Posted by: Erin Longbottom | 15th Sep, 2009

Erin for September 15th.

So, Whitman.



Even though Whitman uses a lot of sexual and sensual language in his poetry, I have a really hard time accepting the speaker as a sexual being. I don’t really feel like Whitman spoke to me here. In “Song of Myself” I felt really connected to a lot of those passages, there were some beautiful passages and lines that I absolutely loved. In Children of Adam, I’m not really moved (I wanted to say touched but I feel like that might be awkward…) by anything he says. It was the first time I didn’t underline anything in the text, or mark anything. I just kind of sat there thinking “Alright it’s steamy, but when’s it gonna get more profound than my grandma’s romance novels?” I wanted more from the text than intertwining, sweating bodies.

Calamus however, was a different story. Even though it was less overt than Children of Adam, there was so much more passion behind the writing. I particularly liked “Trickle Drops.” At times a little cliche, but I loved the image of “saturate them with yourself all ashamed and wet.” The entire set of poems here just seem filled with so much more life and feeling than Children of Adam. I could just be reading into this because I am considering Whitman’s sexuality, but the imagery is so much stronger to me. I thought it was interesting as well that in Children of Adam, the imagery had more to do with people themselves, and in Calamus there was a lot of nature imagery as well as some city imagery. While Children of Adam had some of that, those images factored in much more prominently in Calamus. I got the sense that maybe Whitman was suggesting that this “robust love” he was describing was both natural and progressive, especially compared to the way he presented heterosexual relationships.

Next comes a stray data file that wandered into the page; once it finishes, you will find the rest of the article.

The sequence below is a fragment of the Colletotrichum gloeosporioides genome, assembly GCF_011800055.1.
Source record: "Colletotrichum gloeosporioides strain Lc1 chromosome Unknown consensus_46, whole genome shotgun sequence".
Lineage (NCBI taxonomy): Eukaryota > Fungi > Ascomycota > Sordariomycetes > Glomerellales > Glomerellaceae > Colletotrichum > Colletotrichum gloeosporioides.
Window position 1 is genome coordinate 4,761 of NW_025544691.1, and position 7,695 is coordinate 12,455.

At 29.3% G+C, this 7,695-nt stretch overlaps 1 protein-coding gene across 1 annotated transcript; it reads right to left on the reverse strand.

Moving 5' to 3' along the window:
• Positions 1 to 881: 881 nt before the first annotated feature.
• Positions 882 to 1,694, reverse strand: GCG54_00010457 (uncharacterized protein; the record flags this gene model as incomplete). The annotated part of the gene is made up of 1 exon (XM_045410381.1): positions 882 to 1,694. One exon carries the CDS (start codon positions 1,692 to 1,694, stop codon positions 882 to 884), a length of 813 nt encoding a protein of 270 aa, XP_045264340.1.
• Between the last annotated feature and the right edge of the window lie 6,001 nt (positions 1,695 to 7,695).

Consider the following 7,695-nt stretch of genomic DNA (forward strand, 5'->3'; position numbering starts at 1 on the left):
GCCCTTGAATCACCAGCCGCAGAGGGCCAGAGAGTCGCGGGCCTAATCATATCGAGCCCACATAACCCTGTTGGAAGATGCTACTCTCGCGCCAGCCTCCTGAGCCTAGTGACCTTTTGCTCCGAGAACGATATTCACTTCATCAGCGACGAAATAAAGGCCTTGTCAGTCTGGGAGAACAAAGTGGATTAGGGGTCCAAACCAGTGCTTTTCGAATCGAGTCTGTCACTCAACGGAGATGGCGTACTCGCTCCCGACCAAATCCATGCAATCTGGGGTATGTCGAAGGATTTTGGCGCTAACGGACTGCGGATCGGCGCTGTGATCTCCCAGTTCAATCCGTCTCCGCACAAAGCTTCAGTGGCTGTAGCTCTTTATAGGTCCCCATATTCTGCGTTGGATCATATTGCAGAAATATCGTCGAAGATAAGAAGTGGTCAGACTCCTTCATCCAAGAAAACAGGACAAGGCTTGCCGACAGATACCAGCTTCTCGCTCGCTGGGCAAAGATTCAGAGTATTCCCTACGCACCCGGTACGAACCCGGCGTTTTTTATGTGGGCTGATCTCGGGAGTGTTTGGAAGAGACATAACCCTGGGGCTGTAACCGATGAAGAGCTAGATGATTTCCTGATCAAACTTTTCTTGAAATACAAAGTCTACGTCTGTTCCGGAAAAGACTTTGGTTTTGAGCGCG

Just as a side note, I wanted to say that “I Saw in Louisiana a Live-Oak Growing” reminded me of this tree I saw this summer when I visited Charleston:

The Angel Oak in Charleston, South Carolina

The Angel Oak in Charleston, South Carolina

Not my picture, but a better idea of what it looks like up close.

Not my picture, but a better idea of what it looks like up close.


Thanks for reminding us of the physicality of the oak trees, Erin. I think I agree with you about the more impressive subtleties of “Calamus.”

Leave a response

Your response:


Skip to toolbar